The conductive polymer poly(3,4-ethylenedioxythiphene):poly(styrenesulfonate) (PEDOT:PSS) is widely used in organic electronics and printed electronics due to its excellent electronic and ionic conductivity. PEDOT:PSS films exhibit anisotropic conductivities originating from the interplay of film deposition processes and chemical structure. The previous studies found that high boiling point solvent treated PEDOT:PSS exhibits an anisotropy of 3–4 orders magnitude. Even though both the in-plane and out-of-plane conductivities are important for the device performance, the out-of-plane conductivity is rarely studied due to the complexity with the experiment procedure. Cellulose-based paper or films can also exhibit anisotropic behavior due to the combination of their intrinsic fibric structure and film formation process. We have previously developed a conductive paper based on PEDOT:PSS and cellulose which could be used as the electrodes in energy storage devices. In this work we developed a novel measurement set-up for studying the anisotropy of the charge transport in such composite materials. A tool with two parallel plates mounted with spring loaded probes was constructed enabling probing both lateral and vertical directions and resistances from in-plane and out-of-plane directions to be obtained. The measurement results were then input and analyzed with a model based on a transformation method developed by Montgomery, and thus the in-plane and out-of-plane conductivities could be detangled and derived. We also investigated how the conductivity anisotropy depends on the microstructure of the cellulose template onto which the conductive polymer self-organizes. We show that there is a relatively small difference between the in-plane and out-of-plane conductivities which is attributed to the unique 3D-structure of the composites. This new knowledge gives a better understanding of the possibilities and limitations for using the material in electronic and electrochemical devices.

Keywords
Cellulose, PEDOT:PSS, Composite material, Anisotropic conductivity, Four-point probe
National Category
Natural Sciences
Identifiers
urn:nbn:se:ri:diva-36990 (URN)10.1016/j.orgel.2018.12.023 (DOI)
Available from: 2019-01-08 Created: 2019-01-08 Last updated: 2019-01-08Bibliographically approved
Erlandsson, J., Françon, H., Marais, A., Granberg, H. & Wågberg, L. (2019). Cross-Linked and Shapeable Porous 3D Substrates from Freeze-Linked Cellulose Nanofibrils.. Biomacromolecules, 20(2), 728-737
Open this publication in new window or tab >>Cross-Linked and Shapeable Porous 3D Substrates from Freeze-Linked Cellulose Nanofibrils.
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2019 (English)In: Biomacromolecules, ISSN 1525-7797, E-ISSN 1526-4602, Vol. 20, no 2, p. 728-737Article in journal (Refereed) Published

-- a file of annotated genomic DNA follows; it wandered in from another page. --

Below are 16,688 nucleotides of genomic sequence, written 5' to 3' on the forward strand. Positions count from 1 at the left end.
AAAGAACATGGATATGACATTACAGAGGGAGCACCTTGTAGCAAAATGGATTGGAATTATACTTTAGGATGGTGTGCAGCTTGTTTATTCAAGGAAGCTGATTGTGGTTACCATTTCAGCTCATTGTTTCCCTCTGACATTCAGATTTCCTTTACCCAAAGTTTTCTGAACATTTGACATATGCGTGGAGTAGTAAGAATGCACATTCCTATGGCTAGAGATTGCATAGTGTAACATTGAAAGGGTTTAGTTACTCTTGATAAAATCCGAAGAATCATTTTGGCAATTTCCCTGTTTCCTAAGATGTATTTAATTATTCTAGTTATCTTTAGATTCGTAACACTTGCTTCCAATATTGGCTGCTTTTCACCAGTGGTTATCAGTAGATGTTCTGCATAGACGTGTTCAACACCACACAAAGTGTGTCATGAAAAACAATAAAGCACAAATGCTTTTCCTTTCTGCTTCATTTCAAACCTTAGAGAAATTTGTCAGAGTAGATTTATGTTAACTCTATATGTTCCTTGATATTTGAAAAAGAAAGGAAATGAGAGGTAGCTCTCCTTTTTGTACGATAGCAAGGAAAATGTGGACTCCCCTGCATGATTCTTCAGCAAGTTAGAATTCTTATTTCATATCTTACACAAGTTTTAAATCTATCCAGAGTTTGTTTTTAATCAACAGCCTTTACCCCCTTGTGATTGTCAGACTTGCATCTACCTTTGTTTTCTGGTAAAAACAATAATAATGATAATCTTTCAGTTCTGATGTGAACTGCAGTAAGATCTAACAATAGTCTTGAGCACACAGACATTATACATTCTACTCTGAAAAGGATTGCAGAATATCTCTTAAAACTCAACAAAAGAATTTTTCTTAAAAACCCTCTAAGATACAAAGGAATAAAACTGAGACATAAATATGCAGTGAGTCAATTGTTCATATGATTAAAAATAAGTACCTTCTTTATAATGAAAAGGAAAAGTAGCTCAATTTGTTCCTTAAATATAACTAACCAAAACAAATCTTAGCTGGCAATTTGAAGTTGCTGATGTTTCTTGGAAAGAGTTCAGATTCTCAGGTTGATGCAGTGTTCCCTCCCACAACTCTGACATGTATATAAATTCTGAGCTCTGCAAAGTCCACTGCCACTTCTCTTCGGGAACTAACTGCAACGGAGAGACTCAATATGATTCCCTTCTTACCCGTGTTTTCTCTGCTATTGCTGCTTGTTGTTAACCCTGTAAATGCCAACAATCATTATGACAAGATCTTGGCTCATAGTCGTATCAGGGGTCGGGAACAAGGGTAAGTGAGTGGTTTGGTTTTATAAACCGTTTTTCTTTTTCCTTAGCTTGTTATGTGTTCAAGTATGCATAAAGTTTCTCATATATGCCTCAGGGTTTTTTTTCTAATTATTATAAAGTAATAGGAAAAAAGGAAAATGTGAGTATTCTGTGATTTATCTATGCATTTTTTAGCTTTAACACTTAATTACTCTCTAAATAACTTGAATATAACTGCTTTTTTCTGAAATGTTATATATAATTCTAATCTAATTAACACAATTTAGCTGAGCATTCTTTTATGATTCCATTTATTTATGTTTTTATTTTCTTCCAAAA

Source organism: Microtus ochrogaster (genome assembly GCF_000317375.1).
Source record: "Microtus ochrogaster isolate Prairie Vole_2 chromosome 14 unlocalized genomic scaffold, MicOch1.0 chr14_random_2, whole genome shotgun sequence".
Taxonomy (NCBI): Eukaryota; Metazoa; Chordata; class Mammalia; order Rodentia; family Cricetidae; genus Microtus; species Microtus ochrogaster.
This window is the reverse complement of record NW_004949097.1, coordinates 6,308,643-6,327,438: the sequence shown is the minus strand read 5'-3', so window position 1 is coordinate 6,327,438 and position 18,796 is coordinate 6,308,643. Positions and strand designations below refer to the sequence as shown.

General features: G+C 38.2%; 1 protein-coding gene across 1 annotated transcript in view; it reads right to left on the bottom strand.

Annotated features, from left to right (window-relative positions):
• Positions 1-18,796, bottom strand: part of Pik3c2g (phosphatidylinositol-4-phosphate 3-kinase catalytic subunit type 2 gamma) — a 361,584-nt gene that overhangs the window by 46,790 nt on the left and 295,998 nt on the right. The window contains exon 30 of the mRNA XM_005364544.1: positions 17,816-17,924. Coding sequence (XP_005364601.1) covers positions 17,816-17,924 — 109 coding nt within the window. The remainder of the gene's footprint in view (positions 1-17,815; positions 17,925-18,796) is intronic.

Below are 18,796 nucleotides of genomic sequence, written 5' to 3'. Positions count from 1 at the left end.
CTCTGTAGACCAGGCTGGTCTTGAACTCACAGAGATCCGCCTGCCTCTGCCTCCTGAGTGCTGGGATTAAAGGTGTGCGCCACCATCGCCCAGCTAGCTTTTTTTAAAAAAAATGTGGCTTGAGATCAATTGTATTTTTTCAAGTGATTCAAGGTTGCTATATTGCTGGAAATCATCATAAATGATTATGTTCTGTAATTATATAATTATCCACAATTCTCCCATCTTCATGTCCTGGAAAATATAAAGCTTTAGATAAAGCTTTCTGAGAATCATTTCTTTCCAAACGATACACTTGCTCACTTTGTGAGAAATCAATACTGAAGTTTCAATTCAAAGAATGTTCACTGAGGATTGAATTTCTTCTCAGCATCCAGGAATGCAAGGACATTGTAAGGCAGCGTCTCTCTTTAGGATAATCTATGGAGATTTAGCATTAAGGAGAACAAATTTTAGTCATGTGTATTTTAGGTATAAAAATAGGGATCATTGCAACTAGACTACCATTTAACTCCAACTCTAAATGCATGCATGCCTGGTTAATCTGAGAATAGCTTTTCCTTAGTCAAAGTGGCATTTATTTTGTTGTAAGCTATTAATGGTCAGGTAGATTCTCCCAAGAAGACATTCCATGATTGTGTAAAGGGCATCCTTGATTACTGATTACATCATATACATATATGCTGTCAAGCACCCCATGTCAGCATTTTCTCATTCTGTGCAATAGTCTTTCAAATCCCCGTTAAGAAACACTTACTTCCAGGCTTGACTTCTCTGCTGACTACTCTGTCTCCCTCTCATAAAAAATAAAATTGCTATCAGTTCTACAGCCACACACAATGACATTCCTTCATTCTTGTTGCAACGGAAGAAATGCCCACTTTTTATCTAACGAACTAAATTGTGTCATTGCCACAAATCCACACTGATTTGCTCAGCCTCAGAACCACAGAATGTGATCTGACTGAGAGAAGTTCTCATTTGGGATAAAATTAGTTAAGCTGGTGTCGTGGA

Abstract [en]

Chemically cross-linked highly porous nanocellulose aerogels with complex shapes have been prepared using a freeze-linking procedure that avoids common post activation of cross-linking reactions and freeze-drying. The aerogel shapes ranged from simple geometrical three-dimensional bodies to swirls and solenoids. This was achieved by molding or extruding a periodate oxidized cellulose nanofibril (CNF) dispersion prior to chemical cross-linking in a regular freezer or by reshaping an already prepared aerogel by plasticizing the structure in water followed by reshaping and locking the aerogel into its new shape. The new shapes were most likely retained by new cross-links formed between CNFs brought into contact by the deformation during reshaping. This self-healing ability to form new bonds after plasticization and redrying also contributed to the mechanical resilience of the aerogels, allowing them to be cyclically deformed in the dry state, reswollen with water, and redried with good retention of mechanical integrity. Furthermore, by exploiting the shapeability and available inner structure of the aerogels, a solenoid-shaped aerogel with all surfaces coated with a thin film of conducting polypyrrole was able to produce a magnetic field inside the solenoid, demonstrating electromagnetic properties. Furthermore, by biomimicking the porous interior and stiff exterior of the beak of a toucan bird, a functionalized aerogel was created by applying a 300 μm thick stiff wax coating on its molded external surfaces. This composite material displayed a 10-times higher elastic modulus compared to that of the plain aerogel without drastically increasing the density. These examples show that it is possible to combine advanced shaping with functionalization of both the inner structure and the surface of the aerogels, radically extending the possible use of CNF aerogels.